In our Edge of the Universe column we review mainstream authors that incorporate elements of speculative fiction into their “literary” work. However you want to label them, we hope you’ll enjoy discussing these books with us.
In his introduction to Micro, Michael Crichton explains that children today are “cut off from the experience of nature, and from play in the natural world.” Crichton’s purpose, it would seem, is to take the seemingly mundane world and reveal the wonderful details that don’t make it onto Wikipedia and computer models. Crichton had reportedly finished one third of Micro when he passed away, and the novel has since been finished by Richard Preston.
Peter Jansen and his friends were just regular Cambridge students until Nanigen MicroTechnologies came recruiting. One of the recruiters is Peter’s brother Eric, who tries to be discreet about Nanigen’s very cool, but very proprietary, technology while also hinting that the company has invented tools that will lead to a new era of scientific knowledge. Peter does not find a new microscope, but he does discover a miniature plane in Eric’s car. What does Nanigen MicroTechnologies do? The students decide that they will have to travel to Hawaii to find out. However, before they leave, Peter receives a text message from his brother warning him not to come. It is afterward followed by a phone call from the company informing Peter that Eric has disappeared.
Peter decides to investigate. When he confronts Vin Drake, the psychopathic CEO of Nanigen MicroTechnologies rushes Peter and his fellow students into a “safe room” that turns out to be a “Tensor Generator.” The Tensor Generator (which seems like an homage to Star Trek’s transporter) can “dimensionally change” matter. Drake shrinks the students to an inch in height and then attempts to feed them to a snake. No fuss, no muss.
However, Peter and his colleagues escape the lab into the Oahu rainforest, where they are forced to pit their scientific expertise against the ferocity of the “micro world.”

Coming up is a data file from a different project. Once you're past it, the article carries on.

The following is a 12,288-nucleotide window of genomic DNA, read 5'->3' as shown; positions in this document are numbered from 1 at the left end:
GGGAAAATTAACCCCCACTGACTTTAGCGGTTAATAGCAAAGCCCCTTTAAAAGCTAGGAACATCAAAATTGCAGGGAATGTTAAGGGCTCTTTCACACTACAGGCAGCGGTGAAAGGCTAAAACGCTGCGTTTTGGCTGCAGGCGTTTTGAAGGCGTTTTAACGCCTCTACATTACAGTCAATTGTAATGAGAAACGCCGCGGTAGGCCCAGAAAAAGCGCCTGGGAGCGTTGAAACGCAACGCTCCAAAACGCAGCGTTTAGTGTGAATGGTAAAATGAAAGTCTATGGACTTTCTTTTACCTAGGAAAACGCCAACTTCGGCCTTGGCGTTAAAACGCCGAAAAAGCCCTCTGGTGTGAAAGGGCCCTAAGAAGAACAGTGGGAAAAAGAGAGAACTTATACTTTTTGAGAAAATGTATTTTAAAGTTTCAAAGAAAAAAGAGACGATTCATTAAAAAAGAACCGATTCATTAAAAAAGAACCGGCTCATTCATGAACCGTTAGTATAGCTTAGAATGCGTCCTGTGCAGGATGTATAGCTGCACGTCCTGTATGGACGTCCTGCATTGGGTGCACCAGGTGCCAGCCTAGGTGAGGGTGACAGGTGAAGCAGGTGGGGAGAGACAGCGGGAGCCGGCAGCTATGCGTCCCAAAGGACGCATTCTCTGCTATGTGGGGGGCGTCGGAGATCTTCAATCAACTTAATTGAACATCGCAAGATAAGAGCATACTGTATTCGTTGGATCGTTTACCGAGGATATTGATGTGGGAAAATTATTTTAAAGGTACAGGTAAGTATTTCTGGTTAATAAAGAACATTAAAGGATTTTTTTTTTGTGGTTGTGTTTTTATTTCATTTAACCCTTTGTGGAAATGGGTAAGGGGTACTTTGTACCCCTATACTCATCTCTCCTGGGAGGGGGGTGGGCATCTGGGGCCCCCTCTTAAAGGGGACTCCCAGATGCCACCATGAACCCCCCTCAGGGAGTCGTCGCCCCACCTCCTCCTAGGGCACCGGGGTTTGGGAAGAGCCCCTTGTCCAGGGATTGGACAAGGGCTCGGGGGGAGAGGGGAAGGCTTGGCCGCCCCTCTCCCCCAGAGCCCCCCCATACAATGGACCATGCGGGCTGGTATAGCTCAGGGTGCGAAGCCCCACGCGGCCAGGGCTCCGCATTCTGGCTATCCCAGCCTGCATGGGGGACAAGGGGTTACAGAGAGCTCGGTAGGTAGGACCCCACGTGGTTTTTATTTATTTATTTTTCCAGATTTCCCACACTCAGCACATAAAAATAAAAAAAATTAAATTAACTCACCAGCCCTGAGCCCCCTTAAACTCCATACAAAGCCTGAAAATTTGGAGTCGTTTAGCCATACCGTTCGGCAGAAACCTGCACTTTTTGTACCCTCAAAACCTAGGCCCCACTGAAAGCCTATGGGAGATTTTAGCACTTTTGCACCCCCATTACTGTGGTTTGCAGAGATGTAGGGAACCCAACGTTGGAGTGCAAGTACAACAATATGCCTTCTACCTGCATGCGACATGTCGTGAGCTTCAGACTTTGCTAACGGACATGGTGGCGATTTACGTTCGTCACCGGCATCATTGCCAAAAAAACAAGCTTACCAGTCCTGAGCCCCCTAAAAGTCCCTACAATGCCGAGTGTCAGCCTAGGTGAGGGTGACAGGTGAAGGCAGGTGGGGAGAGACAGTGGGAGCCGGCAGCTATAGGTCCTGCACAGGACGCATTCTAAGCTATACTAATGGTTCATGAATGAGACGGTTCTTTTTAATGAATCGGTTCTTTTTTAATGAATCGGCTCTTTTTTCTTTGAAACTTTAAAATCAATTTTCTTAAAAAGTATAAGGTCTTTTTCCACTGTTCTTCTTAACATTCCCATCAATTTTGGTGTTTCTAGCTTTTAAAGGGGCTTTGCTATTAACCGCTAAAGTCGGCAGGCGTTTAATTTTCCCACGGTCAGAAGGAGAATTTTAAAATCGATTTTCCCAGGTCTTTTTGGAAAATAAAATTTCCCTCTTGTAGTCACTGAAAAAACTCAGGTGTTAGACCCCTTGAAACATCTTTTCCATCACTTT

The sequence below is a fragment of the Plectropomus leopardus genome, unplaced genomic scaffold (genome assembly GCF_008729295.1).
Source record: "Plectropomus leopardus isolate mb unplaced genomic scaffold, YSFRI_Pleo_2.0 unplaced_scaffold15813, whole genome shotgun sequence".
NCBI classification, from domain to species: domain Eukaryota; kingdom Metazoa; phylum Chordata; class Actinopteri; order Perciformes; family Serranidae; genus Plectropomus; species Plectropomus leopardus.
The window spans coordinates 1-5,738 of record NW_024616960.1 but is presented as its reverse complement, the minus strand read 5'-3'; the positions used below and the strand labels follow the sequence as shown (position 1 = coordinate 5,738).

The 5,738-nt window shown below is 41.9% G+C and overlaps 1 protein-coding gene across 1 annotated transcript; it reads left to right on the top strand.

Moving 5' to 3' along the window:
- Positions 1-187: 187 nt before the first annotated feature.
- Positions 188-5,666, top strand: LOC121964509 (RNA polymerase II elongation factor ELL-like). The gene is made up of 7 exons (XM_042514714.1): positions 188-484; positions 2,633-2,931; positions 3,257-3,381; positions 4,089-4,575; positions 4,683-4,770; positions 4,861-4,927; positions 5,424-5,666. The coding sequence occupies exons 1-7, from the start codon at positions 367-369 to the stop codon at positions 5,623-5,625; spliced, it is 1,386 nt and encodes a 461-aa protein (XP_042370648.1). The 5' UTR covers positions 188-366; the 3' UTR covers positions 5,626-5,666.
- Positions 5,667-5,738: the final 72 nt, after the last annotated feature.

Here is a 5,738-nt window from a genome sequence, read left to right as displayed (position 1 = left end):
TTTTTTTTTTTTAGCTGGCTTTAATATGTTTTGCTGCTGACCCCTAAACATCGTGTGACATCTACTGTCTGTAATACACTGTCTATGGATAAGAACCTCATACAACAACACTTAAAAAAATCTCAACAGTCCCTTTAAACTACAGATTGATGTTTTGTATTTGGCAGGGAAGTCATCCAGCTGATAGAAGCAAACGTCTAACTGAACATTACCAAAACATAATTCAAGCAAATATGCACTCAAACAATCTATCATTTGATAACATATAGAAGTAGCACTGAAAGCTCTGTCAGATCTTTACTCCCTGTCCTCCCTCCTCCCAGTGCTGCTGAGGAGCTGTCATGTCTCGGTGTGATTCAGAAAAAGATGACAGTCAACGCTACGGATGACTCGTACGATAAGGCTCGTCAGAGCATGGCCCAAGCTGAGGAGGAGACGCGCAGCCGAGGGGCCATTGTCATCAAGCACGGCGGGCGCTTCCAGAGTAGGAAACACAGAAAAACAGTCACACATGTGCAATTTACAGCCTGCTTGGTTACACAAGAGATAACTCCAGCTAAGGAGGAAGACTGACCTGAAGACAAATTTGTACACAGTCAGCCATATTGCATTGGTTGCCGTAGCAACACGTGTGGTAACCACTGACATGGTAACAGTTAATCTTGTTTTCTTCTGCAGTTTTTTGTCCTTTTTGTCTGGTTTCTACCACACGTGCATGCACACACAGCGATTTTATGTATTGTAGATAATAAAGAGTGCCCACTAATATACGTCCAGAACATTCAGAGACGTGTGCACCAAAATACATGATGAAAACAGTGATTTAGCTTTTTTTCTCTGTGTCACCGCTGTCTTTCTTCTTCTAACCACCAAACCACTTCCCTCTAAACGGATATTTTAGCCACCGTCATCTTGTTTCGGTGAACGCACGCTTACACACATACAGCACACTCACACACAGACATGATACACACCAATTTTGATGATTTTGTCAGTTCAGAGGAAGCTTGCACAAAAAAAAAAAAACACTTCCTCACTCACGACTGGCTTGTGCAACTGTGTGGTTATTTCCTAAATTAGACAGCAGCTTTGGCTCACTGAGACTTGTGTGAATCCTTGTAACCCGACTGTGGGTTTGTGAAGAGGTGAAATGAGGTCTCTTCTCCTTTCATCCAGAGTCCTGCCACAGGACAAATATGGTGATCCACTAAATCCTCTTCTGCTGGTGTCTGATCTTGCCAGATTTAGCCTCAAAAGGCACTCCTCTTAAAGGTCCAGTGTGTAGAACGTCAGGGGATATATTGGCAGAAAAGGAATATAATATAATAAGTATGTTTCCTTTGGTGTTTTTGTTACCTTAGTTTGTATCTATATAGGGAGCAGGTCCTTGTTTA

It is tempting to compare Micro to Crichton’s earlier novel Prey, which pitted scientists against sentient swarms of nanotechnology. However, the conflict that Micro offers might actually be more akin to Jurassic Park. Rather than speculating about the eyesight of the Tyrannosaurus, Crichton spends his time outlining the chemical defenses and biological armor of beetles, wasps, and centipedes. Rather than humans fighting against terrible lizards, tiny scientists fight against monstrous insects.
Crichton’s depiction of the insect world is not speculative, and it is here that readers will see why Crichton chose to write about the natural world. It is clear that he finds the natural world fascinating, though brutally violent.
The premise works well, which is important because Micro’s characters are very flat. None of our heroes has as much personality as Dr. Grant from Jurassic Park, Norman Johnson from Sphere, or even Amy, the gorilla in Congo. However, the real weakness of the novel is Vin Drake, the psychopathic villain who madly pursues the microbiologists across Oahu. He doesn’t stroke his mustache, but the gesture would not have been out of place.
Still, the “micro-world” is an exciting place to visit. If Crichton’s goal in Micro was to make his readers see nature in a new way, I think he has succeeded. However, if his goal was to make today’s children to trade in computer models for first hand experience in nature, he may have failed. Yes, the adaptations that allow insects to survive the micro world are amazing, but I suspect that most readers will find the venom sacs of spiders and the mandibles of centipedes just as gross – if not grosser – after finishing the novel as they did when they started reading.